Best way to put a dting fish out of its misery?

msavoy

Active Member
Review score
+0 /0 /-0
View Badges
Joined
Oct 28, 2020
Messages
120
Reaction score
48
Review score
+0 /0 /-0
Location
Montreal
Édit: sorry it’s supposed to say “dying fish”

About 2 weeks ago my silver bellied wrasse went to the bottom of the tank between 2 rocks and stayed there for 3 days. I assumed it was sick and was going to die. As one last effort I tried swishing him out from between the rocks. That’s when I noticed he seemed to be stuck there. I’m not sure if he was really stuck all this time or was sick and it went there to die. Anyway after I freed him he swam around the tank for the next week but there was something definitely wrong with his tail. It seems that when he was between the rocks maybe it damaged him. But he was still swimming and even eating, so I thought that maybe he would get his strength back if he continued to eat.

Last week he managed to find a little whole between the rocks and the sand and he once again wedged himself in there and stayed there for the week. I knew he was still alive because his tail was moving. I tried numerous times to get him out without success. Today I finally moved the rocks and was able to free him. He’s in rough shape and just laying on the bottom of the tank. I figured if he was sick he would have died much quicker than this since it’s been a week he hasn’t eaten. I feel that it is suffering but I’m not sure what to do. A friend said to flush him so he doesn’t suffer anymore but I don’t know if that’s a cruel thing to do. Any advice would be appreciated. Thanks.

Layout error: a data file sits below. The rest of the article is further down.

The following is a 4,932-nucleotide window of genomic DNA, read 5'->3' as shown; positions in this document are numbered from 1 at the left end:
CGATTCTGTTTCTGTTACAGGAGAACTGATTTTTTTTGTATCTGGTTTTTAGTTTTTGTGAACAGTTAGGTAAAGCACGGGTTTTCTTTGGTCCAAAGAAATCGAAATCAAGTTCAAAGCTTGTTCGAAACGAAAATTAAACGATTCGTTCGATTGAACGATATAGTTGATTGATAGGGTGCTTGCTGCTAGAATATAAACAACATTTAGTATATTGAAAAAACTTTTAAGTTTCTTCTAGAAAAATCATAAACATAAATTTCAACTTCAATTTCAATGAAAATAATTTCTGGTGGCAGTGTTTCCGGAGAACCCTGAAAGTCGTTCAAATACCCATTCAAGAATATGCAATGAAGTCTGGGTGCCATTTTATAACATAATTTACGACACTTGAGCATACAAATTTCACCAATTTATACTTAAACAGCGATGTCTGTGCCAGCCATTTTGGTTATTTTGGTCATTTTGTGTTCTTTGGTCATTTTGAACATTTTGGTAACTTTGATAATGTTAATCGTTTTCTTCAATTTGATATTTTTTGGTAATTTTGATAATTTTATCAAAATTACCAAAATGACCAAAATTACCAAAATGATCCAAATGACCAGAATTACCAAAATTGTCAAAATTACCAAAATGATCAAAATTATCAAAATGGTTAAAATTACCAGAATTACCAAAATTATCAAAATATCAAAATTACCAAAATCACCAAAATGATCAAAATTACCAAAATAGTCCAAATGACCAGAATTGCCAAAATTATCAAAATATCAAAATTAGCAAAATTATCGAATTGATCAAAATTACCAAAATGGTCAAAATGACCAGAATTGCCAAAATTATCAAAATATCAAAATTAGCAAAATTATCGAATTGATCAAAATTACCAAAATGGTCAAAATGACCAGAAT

Zoanthids

Sharkbait19

2500 Club Member
Review score
+0 /0 /-0
View Badges
Joined
Aug 13, 2020
Messages
4,512
Reaction score
4,766
Review score
+0 /0 /-0
Location
New Jersey
Personally I think that it’s best to let it go until it dies. It’s never too late until it’s too late.
Don’t flush it, I can’t imagine it being fun to go into freshwater and have all of your cells explode, all while being put into a centrifuge and then sewage.
Clove oil is a commonly used sedative for fish that can euthanize a fish if needed.
Put it in a separate holding tank and see what happens.
 
Last edited:

lapin

7500 Club Member
Review score
+0 /0 /-0
View Badges
Joined
Dec 16, 2017
Messages
9,644
Reaction score
16,833
Review score
+0 /0 /-0
Location
Austin
 
OP
M

msavoy

Active Member
Review score
+0 /0 /-0
View Badges
Joined
Oct 28, 2020
Messages
120
Reaction score
48
Review score
+0 /0 /-0
Location
Montreal